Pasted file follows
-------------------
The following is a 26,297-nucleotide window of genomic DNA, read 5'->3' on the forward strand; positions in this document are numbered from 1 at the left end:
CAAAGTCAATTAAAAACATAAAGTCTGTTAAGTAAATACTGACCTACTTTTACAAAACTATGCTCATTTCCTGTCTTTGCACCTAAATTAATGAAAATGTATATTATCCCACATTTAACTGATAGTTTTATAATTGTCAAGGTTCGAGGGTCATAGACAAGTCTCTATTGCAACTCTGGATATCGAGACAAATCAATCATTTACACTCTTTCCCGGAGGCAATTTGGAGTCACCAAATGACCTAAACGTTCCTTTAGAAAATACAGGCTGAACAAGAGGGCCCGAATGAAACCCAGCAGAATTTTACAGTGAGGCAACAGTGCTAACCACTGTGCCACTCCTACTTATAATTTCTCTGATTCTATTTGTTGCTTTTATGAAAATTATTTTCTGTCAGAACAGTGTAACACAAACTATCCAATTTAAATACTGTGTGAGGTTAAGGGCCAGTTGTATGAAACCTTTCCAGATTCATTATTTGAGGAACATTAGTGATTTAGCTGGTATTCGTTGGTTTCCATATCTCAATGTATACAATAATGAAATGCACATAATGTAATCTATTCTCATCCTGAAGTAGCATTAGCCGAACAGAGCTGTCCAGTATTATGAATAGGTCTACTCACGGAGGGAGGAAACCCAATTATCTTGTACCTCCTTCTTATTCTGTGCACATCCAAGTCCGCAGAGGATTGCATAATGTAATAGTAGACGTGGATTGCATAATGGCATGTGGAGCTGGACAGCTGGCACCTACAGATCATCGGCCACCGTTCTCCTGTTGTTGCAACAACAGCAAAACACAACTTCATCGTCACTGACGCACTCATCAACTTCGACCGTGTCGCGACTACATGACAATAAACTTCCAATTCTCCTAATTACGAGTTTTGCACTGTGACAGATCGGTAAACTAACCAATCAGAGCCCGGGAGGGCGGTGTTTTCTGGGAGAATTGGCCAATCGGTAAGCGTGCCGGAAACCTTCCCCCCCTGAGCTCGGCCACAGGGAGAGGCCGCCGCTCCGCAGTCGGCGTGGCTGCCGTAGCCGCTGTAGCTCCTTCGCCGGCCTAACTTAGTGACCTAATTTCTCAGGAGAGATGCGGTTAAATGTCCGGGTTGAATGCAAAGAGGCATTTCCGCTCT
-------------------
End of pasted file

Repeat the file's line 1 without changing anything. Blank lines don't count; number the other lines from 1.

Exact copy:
The following is a 26,297-nucleotide window of genomic DNA, read 5'->3' on the forward strand; positions in this document are numbered from 1 at the left end: